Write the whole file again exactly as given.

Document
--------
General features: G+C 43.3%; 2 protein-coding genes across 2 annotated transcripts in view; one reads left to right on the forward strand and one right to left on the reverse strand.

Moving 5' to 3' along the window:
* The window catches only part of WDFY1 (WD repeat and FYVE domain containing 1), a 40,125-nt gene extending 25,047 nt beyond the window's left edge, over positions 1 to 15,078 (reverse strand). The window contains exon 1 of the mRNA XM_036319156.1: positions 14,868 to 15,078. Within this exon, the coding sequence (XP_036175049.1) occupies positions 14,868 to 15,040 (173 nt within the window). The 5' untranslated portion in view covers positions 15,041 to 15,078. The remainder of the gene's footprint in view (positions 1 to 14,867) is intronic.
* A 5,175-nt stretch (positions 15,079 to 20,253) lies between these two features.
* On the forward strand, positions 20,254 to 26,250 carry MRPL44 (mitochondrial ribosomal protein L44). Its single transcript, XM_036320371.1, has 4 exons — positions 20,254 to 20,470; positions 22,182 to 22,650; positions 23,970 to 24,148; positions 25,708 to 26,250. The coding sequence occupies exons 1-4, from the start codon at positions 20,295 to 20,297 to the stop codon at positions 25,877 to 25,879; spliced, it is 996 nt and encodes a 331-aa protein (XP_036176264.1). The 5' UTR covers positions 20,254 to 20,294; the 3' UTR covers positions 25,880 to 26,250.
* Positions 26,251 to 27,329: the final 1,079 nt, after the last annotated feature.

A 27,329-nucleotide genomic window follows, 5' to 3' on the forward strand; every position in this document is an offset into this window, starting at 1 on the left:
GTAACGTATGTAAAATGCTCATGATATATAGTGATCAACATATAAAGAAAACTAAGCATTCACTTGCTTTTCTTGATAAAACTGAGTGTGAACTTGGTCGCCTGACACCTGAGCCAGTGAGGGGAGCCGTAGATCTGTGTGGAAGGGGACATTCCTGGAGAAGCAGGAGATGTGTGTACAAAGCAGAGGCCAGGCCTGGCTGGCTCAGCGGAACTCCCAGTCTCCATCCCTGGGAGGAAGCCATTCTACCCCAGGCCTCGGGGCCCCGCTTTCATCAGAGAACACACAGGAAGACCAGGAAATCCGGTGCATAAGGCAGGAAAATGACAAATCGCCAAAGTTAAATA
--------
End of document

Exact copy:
General features: G+C 43.3%; 2 protein-coding genes across 2 annotated transcripts in view; one reads left to right on the forward strand and one right to left on the reverse strand.

Moving 5' to 3' along the window:
* The window catches only part of WDFY1 (WD repeat and FYVE domain containing 1), a 40,125-nt gene extending 25,047 nt beyond the window's left edge, over positions 1 to 15,078 (reverse strand). The window contains exon 1 of the mRNA XM_036319156.1: positions 14,868 to 15,078. Within this exon, the coding sequence (XP_036175049.1) occupies positions 14,868 to 15,040 (173 nt within the window). The 5' untranslated portion in view covers positions 15,041 to 15,078. The remainder of the gene's footprint in view (positions 1 to 14,867) is intronic.
* A 5,175-nt stretch (positions 15,079 to 20,253) lies between these two features.
* On the forward strand, positions 20,254 to 26,250 carry MRPL44 (mitochondrial ribosomal protein L44). Its single transcript, XM_036320371.1, has 4 exons — positions 20,254 to 20,470; positions 22,182 to 22,650; positions 23,970 to 24,148; positions 25,708 to 26,250. The coding sequence occupies exons 1-4, from the start codon at positions 20,295 to 20,297 to the stop codon at positions 25,877 to 25,879; spliced, it is 996 nt and encodes a 331-aa protein (XP_036176264.1). The 5' UTR covers positions 20,254 to 20,294; the 3' UTR covers positions 25,880 to 26,250.
* Positions 26,251 to 27,329: the final 1,079 nt, after the last annotated feature.

A 27,329-nucleotide genomic window follows, 5' to 3' on the forward strand; every position in this document is an offset into this window, starting at 1 on the left:
GTAACGTATGTAAAATGCTCATGATATATAGTGATCAACATATAAAGAAAACTAAGCATTCACTTGCTTTTCTTGATAAAACTGAGTGTGAACTTGGTCGCCTGACACCTGAGCCAGTGAGGGGAGCCGTAGATCTGTGTGGAAGGGGACATTCCTGGAGAAGCAGGAGATGTGTGTACAAAGCAGAGGCCAGGCCTGGCTGGCTCAGCGGAACTCCCAGTCTCCATCCCTGGGAGGAAGCCATTCTACCCCAGGCCTCGGGGCCCCGCTTTCATCAGAGAACACACAGGAAGACCAGGAAATCCGGTGCATAAGGCAGGAAAATGACAAATCGCCAAAGTTAAATA